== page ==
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'The Coming of the Storm': Imperial Empiricism and Ecological Indifference in Waiting for the Barbarians

Tom Zachary Bradstreet


This article re-reads J. M. Coetzee’s Waiting for the Barbarians through an ecocritical lens, eschewing a postmodernist interest in a ‘metaphysics of absence’ in favour of a materialist engagement with ecological presence. Readings of the novel which cite the absence of the eponymous ‘barbarians’—and Empire’s refusal to acknowledge this absence—as a central feature of the text routinely fail to acknowledge the presence of ecological forces that ultimately undermine Empire’s colonialist project. By rectifying this critical oversight, the present re-reading avoids endowing Empire with a problematic surfeit of narrative agency; moreover, it illuminates a relation between Empire and ecology irreducible to the simplistic terms of binary difference, and better conceptualised in terms of a dynamic of ‘ecological indifference’. Finally, parallels are highlighted between the myopia of Coetzee’s Empire and a brand of critical imperialism that persists in ‘seeing through’ literary ecologies, thereby rendering Barbarians a cautionary tale for the Anthropocene.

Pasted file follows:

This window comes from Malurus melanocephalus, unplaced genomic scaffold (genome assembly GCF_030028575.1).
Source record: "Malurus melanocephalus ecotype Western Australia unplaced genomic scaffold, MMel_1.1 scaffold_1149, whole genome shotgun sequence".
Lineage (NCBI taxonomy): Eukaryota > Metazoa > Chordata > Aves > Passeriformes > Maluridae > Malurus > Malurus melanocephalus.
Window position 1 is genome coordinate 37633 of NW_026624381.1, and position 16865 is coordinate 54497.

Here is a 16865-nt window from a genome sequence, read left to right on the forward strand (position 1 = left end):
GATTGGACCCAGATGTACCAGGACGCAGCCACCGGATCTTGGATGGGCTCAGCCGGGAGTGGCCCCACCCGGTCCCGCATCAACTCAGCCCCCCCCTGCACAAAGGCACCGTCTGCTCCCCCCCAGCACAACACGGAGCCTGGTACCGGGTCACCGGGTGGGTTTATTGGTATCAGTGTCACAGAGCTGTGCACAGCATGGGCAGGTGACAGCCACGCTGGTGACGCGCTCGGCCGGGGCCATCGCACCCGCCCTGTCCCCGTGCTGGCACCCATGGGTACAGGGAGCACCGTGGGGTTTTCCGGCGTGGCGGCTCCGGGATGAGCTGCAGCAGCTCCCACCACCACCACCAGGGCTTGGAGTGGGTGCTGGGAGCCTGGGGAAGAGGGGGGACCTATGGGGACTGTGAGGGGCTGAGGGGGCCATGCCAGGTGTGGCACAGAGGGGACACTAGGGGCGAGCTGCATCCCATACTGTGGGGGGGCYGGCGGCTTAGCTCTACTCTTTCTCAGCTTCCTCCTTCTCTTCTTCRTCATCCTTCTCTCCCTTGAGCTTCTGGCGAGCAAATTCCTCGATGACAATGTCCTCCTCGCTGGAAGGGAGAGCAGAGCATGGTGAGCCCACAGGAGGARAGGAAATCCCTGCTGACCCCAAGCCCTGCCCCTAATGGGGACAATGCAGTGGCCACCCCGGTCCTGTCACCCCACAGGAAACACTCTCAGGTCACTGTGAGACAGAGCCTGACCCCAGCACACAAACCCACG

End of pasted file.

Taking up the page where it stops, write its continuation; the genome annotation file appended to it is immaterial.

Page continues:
J. M. Coetzee, Waiting for the Barbarians, postcolonial ecocriticism, ecological indifference, materialism

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The Johns Hopkins University Press

ISSN: 1920-1222

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